by Andetrie Vicks
With hog headcheese and cracklings, chicken and duck eggs, beef and turkey jerky, arts and crafts, starter plants and more, there is something for everyone at the Lafourche Central Market, where all the items here are fresh, homegrown or made by their vendor with no middleman involved.
“The vendors love to talk to customers, and they always have interesting stories,” says Brooke Guidry, Coordinator for Lafourche Central Market.
They are there and eager to answer questions, like what type of fertilizer they used to grow their plants, how much time it took to cultivate them, how they make their products or how they grow their fruits and vegetables. This experience gives the customer more knowledge about the food and crafts they are buying, one they can’t get at grocery stores or other businesses. At the same time, it allows the community to come together and have a good time.
“The market is a way to get the residents together and celebrate its rich southern and Cajun culture,” says Guidry. “It’s a nice relaxing place to be.”
The atmosphere is very open and carefree and the people are friendly and personable. It’s held under a pavilion with the vendors set up like a square within a square, shaded from the heat of the Louisiana sun. On the stage, local bands set up to play soft music to add to the relaxed atmosphere.
Lafourche Central Market opened for business in October 2012. Originally, it was opened by Options for Independence, a non-profit organization providing community based services to persons with disabilities. The organization turned it over to the Lafourche Parish Government in January 2016, and now its chief objective is to provide Lafourche Parish with a central place to get fresh produce and meats and to display the craft talents of the local residents.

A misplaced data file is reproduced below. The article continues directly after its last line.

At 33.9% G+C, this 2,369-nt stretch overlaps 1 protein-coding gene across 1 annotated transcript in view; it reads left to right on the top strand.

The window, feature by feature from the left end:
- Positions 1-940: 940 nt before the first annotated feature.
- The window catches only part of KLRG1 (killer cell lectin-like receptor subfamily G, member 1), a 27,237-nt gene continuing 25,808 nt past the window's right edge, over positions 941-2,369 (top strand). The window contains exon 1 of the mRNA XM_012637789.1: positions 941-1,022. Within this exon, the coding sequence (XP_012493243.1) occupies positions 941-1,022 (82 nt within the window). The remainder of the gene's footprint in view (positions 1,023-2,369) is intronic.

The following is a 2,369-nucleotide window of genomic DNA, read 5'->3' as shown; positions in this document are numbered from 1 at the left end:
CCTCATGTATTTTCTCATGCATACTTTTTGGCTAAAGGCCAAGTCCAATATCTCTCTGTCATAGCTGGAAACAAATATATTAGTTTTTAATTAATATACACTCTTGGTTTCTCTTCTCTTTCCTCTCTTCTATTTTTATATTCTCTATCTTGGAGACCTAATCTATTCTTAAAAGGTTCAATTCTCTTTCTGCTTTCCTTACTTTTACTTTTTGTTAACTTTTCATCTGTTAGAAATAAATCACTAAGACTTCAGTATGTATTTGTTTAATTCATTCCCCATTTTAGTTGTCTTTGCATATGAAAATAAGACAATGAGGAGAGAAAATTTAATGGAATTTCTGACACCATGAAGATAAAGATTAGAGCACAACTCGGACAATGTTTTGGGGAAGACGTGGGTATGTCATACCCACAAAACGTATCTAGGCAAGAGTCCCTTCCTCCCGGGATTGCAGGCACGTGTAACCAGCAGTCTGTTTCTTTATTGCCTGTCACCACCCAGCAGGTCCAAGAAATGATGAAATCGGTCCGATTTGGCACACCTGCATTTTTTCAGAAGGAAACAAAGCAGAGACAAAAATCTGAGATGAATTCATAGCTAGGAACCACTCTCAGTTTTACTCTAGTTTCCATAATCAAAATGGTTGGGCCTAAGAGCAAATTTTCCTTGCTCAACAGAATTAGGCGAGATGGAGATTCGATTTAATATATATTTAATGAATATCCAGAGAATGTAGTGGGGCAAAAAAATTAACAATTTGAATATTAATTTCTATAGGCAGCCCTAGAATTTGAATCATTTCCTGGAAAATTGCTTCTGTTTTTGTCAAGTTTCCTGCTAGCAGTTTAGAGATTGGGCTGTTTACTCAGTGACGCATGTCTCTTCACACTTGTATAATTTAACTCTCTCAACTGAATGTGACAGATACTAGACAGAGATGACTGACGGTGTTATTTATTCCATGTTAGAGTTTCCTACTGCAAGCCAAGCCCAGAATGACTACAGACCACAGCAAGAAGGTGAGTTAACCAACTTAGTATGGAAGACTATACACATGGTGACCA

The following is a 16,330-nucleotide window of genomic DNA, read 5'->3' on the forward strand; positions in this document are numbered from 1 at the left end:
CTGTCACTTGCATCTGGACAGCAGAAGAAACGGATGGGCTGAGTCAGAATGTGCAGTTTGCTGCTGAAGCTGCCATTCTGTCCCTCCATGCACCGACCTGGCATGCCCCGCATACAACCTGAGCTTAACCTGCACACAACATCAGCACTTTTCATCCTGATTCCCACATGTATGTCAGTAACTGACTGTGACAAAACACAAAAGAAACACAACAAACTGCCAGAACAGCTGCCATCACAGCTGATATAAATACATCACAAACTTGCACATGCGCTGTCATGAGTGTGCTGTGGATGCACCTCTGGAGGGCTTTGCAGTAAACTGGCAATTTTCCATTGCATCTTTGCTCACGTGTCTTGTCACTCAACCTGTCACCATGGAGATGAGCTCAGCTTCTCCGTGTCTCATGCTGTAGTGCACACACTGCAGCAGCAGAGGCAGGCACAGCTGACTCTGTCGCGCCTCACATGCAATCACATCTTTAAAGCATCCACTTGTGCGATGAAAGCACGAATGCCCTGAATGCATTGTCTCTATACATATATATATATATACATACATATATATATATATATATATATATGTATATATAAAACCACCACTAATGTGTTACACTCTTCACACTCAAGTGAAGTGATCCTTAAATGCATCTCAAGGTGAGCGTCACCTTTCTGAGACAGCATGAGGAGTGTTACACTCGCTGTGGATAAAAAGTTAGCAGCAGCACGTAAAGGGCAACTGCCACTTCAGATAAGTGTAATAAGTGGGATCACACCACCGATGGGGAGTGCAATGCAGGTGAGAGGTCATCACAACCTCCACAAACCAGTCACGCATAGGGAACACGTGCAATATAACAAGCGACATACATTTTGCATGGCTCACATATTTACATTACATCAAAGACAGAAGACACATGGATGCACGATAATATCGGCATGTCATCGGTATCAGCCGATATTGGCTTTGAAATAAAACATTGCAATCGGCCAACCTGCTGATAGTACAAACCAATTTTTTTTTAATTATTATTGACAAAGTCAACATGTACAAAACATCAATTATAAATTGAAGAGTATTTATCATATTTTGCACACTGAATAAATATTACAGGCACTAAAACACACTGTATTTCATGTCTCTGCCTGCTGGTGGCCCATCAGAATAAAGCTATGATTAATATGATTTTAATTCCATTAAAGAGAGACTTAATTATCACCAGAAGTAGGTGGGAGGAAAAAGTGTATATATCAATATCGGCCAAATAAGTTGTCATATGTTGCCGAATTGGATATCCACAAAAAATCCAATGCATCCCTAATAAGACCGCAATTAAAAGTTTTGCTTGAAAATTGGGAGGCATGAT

It is open year-round on Saturdays from 8 a.m. to 12 p.m., located at 4484 Hwy 1 in Raceland, under the Hwy 90 overpass. It’s easy to find by its big white sign off of Highway 1 in Raceland with the words “Lafourche Central Market” printed on it.
Once there, everyone can enjoy in the experience of buying directly from local farmers and crafters who are there to offer their goods to the surrounding community, some of which includes fresh-caught seafood when the season is right.
To ensure that each product offered is indeed homegrown and produced, each vendor is subject to periodic inspections whether they sell crafts, produce, or fresh fruits and vegetables. The market is also on Facebook, where photos, video and more information on the products and people can be found.
Nothing takes the place of the actual experience, though. There’s fresh food, handmade crafts and conversation waiting to be had.
Guidry says, “Come out, enjoy the atmosphere and have a conversation with our vendors.”